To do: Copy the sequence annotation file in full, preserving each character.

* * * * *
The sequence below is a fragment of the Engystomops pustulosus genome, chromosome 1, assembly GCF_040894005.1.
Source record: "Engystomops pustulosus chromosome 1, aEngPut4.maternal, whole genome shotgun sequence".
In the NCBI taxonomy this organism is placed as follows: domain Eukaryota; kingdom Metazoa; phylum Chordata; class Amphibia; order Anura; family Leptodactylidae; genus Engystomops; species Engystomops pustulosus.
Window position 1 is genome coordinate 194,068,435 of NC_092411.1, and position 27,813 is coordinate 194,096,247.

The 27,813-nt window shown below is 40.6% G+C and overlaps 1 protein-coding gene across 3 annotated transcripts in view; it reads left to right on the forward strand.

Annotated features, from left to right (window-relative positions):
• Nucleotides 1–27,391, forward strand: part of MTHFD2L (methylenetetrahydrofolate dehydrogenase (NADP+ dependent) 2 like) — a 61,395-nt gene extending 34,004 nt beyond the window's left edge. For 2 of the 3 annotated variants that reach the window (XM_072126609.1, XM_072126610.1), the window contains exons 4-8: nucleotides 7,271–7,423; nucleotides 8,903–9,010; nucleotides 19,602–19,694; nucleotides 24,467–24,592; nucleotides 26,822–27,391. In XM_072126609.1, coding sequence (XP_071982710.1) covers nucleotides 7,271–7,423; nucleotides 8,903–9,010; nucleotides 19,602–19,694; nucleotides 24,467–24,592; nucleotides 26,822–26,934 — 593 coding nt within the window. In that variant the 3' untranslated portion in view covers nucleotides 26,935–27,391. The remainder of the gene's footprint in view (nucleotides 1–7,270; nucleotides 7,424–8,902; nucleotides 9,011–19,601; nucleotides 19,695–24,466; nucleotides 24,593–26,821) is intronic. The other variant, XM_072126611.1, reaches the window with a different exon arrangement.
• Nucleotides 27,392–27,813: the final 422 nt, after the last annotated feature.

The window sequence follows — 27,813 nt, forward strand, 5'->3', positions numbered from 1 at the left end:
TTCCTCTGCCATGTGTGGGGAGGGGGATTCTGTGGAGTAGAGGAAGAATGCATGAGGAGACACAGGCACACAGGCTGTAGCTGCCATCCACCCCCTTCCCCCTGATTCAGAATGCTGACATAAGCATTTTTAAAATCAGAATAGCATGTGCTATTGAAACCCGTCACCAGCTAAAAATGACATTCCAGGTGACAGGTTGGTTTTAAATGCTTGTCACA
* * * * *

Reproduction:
The sequence below is a fragment of the Engystomops pustulosus genome, chromosome 1, assembly GCF_040894005.1.
Source record: "Engystomops pustulosus chromosome 1, aEngPut4.maternal, whole genome shotgun sequence".
In the NCBI taxonomy this organism is placed as follows: domain Eukaryota; kingdom Metazoa; phylum Chordata; class Amphibia; order Anura; family Leptodactylidae; genus Engystomops; species Engystomops pustulosus.
Window position 1 is genome coordinate 194,068,435 of NC_092411.1, and position 27,813 is coordinate 194,096,247.

The 27,813-nt window shown below is 40.6% G+C and overlaps 1 protein-coding gene across 3 annotated transcripts in view; it reads left to right on the forward strand.

Annotated features, from left to right (window-relative positions):
• Nucleotides 1–27,391, forward strand: part of MTHFD2L (methylenetetrahydrofolate dehydrogenase (NADP+ dependent) 2 like) — a 61,395-nt gene extending 34,004 nt beyond the window's left edge. For 2 of the 3 annotated variants that reach the window (XM_072126609.1, XM_072126610.1), the window contains exons 4-8: nucleotides 7,271–7,423; nucleotides 8,903–9,010; nucleotides 19,602–19,694; nucleotides 24,467–24,592; nucleotides 26,822–27,391. In XM_072126609.1, coding sequence (XP_071982710.1) covers nucleotides 7,271–7,423; nucleotides 8,903–9,010; nucleotides 19,602–19,694; nucleotides 24,467–24,592; nucleotides 26,822–26,934 — 593 coding nt within the window. In that variant the 3' untranslated portion in view covers nucleotides 26,935–27,391. The remainder of the gene's footprint in view (nucleotides 1–7,270; nucleotides 7,424–8,902; nucleotides 9,011–19,601; nucleotides 19,695–24,466; nucleotides 24,593–26,821) is intronic. The other variant, XM_072126611.1, reaches the window with a different exon arrangement.
• Nucleotides 27,392–27,813: the final 422 nt, after the last annotated feature.

The window sequence follows — 27,813 nt, forward strand, 5'->3', positions numbered from 1 at the left end:
TTCCTCTGCCATGTGTGGGGAGGGGGATTCTGTGGAGTAGAGGAAGAATGCATGAGGAGACACAGGCACACAGGCTGTAGCTGCCATCCACCCCCTTCCCCCTGATTCAGAATGCTGACATAAGCATTTTTAAAATCAGAATAGCATGTGCTATTGAAACCCGTCACCAGCTAAAAATGACATTCCAGGTGACAGGTTGGTTTTAAATGCTTGTCACA